More Unions Across North America Call on STB to Reject CN Voting Trust

June 28, 2021

SMART-TD Chair Representing Kansas City Southern Employees Highlights Negative Impacts Associated with a CN-KCS Combination

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CALGARY – June 28, 2021 – Canadian Pacific Railway Limited (TSX: CP) (NYSE: CP) (“CP”) announced today that unions representing railroad employees across the U.S., including SMART-Transportation Division (“SMART-TD”) General Committee GCA-457 representing Kansas City Southern (“KCS”) employees, have written letters urging the Surface Transportation Board (“STB”) to reject Canadian National’s (“CN”) proposed use of a voting trust. 

Many of the unions express concerns about job loss, increased CN debt load and regulatory challenges a CN/KCS transaction would face. Excerpts from the letters include: 

“If the CN voting trust and proposed merger were granted approval, we fully expect significant job losses on KCS because ultimately the transaction would require either a sale or abandonment of duplicative rail lines. The consequences for SMART-TD members would be uncertain, adverse, and certainly contrary to the public interest.” — Sam Habjan, General Chairperson of SMART-Transportation Division General Committee GCA-457, representing approximately 675 trainpersons on the KCS 

“The approval of the CN voting trust by the STB would be risky for the railway industry and quite possibly will negatively impact our SMART-TD members. Approval of the CN voting trust proposal would harm employees of both KCS and CN due to the amount of debt CN will carry and the real possibility that the CN transaction would fail the regulatory test in the end.” — Joint letter from Legislative Directors of SMART-Transportation Division in the states of Kansas, Missouri, Louisiana, Texas, Mississippi and Illinois

“…rejecting the CN voting trust appears to offer better options for rail shippers and we would further anticipate a pro-growth environment in both business and jobs for SMART-TD members.”— Richard Lee, General Chairperson of SMART-Transportation Division, representing 41 members in all crafts on the Central Maine & Quebec Railway

“The approval of the CN voting trust by the STB will adversely affect both our SOO and DM&E-South Engineers and Trainmen. In addition, it would probably set off a round of mergers that will harm the railway industry. Additionally it will harm employees of both the KCS and CN by saddling CN with considerable debt.” — Peter Semenek, General Chairman, Brotherhood of Locomotive Engineers and Trainman, representing 570 locomotive engineers and trainpersons on CP (DM&E and SOO)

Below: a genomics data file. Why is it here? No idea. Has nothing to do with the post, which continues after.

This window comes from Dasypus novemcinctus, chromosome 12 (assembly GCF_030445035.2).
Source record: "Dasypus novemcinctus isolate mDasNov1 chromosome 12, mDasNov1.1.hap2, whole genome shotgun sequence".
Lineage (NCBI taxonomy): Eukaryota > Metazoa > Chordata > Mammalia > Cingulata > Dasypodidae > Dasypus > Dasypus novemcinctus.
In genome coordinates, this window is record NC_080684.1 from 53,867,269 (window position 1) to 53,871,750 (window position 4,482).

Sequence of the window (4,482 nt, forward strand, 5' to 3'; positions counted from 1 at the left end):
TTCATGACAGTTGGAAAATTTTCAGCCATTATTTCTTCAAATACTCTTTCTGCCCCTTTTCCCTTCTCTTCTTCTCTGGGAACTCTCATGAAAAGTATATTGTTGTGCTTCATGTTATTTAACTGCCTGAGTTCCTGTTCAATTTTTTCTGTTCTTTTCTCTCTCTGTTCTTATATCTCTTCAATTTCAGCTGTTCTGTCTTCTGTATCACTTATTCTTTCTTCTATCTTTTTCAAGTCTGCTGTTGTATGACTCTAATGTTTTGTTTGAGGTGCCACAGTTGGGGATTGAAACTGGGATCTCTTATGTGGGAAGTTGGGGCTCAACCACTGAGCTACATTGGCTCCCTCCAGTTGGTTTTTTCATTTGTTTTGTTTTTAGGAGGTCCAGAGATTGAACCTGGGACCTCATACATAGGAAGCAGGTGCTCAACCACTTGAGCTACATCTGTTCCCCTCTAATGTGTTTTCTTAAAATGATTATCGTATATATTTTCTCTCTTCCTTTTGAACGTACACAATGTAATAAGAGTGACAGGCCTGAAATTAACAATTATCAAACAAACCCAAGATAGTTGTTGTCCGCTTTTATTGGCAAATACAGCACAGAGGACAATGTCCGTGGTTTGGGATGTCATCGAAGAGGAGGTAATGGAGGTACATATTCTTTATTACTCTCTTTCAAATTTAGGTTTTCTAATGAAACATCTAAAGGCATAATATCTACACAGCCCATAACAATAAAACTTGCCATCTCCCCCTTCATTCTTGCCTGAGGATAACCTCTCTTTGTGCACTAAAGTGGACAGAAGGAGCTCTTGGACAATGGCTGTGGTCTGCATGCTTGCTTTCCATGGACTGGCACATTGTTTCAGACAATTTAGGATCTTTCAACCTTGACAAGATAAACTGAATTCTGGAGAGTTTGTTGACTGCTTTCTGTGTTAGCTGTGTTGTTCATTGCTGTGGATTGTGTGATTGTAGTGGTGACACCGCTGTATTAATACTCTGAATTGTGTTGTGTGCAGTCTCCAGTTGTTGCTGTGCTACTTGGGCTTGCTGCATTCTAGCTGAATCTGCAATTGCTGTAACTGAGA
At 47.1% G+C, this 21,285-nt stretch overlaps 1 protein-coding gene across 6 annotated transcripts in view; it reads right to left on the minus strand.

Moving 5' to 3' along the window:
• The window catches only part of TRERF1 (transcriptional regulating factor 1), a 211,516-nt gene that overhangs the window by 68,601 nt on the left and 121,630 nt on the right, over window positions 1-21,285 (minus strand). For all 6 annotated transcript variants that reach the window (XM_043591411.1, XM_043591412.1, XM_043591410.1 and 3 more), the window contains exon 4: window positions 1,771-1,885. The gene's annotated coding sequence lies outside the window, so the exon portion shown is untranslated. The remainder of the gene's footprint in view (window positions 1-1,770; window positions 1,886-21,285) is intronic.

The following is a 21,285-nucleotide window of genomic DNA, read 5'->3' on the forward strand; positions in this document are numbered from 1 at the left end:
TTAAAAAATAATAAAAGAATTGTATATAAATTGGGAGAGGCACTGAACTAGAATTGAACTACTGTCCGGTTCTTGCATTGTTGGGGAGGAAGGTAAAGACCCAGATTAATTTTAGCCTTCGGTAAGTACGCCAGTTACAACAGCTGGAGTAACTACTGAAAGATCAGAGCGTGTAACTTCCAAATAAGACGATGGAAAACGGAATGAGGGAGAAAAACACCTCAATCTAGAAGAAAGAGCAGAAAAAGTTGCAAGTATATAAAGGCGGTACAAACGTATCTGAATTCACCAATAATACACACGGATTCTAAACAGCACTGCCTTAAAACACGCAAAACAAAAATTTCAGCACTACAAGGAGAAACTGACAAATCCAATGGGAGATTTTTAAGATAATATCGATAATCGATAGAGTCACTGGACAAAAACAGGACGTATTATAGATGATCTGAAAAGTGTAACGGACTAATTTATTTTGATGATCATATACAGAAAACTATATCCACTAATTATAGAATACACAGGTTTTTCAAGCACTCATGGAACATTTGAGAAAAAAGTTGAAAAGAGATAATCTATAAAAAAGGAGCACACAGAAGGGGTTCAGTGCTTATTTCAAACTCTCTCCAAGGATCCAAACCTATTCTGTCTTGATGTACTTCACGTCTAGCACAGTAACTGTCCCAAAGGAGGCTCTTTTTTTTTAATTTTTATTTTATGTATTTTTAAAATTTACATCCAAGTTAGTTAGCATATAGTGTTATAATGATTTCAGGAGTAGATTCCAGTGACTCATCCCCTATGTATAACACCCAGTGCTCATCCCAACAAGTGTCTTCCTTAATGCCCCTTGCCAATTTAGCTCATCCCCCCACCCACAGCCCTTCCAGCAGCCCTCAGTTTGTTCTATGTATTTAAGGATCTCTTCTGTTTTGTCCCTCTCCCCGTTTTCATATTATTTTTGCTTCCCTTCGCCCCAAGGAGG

“…railroad workers lose with CN’s proposed voting trust. The consequences for our members and Union Brothers and Sisters on both sides of the border will likely be adverse and contrary to the public interest.” –– Rick Raso, President, Unifor Local 101R, representing 1,500 active CP locomotive and car repair employees in Canada

Along with the letter, SMART-TD General Committee GCA-457 filed a petition signed by more than 85 KCS employees urging the STB to reject the CN voting trust. Petitions opposing the CN trust have been submitted by railway employees across North America, including locomotive engineers, conductors, dispatchers and others.        

Earlier this month, the president of SMART-TD, North America’s largest railroad operating union, filed an opposition letter with the STB noting potential negative impacts to SMART-TD members. The Transportation Communications Union/IAM, District Lodge 19 of the International Association of Machinists and Aerospace Workers, and the Teamsters Canada Rail Conference-MWED previously filed letters with the STB opposing the CN/KCS voting trust. 

These labor organization letters are part of 330-plus letters to the STB from shippers, communities and other stakeholders expressing concern about CN or the use of a voting trust.

Public Comment Period for CN Voting Trust Ends Today

Allowing CN to close into trust would not be in the public interest because its approval would pre-judge STB review, harm competition, risk CN shifting financial burdens to shippers, and pave the way for additional U.S. rail consolidation. CN’s arguments in favor of a trust amount to the claim that CN and KCS should be able to decide what is in the public interest based on which railroad is offering more money to acquire KCS – that argument elevates private interests over the public interest.  

CP maintains that a CP-KCS combination is the only viable Class 1 merger that serves the best interests of customers and stakeholders, but also the continent’s rail network to enable a new corridor of investment and capacity for the North American economy to grow.

For more information on the transaction and the benefits CP-KCS is expected to bring to the full range of stakeholders, visit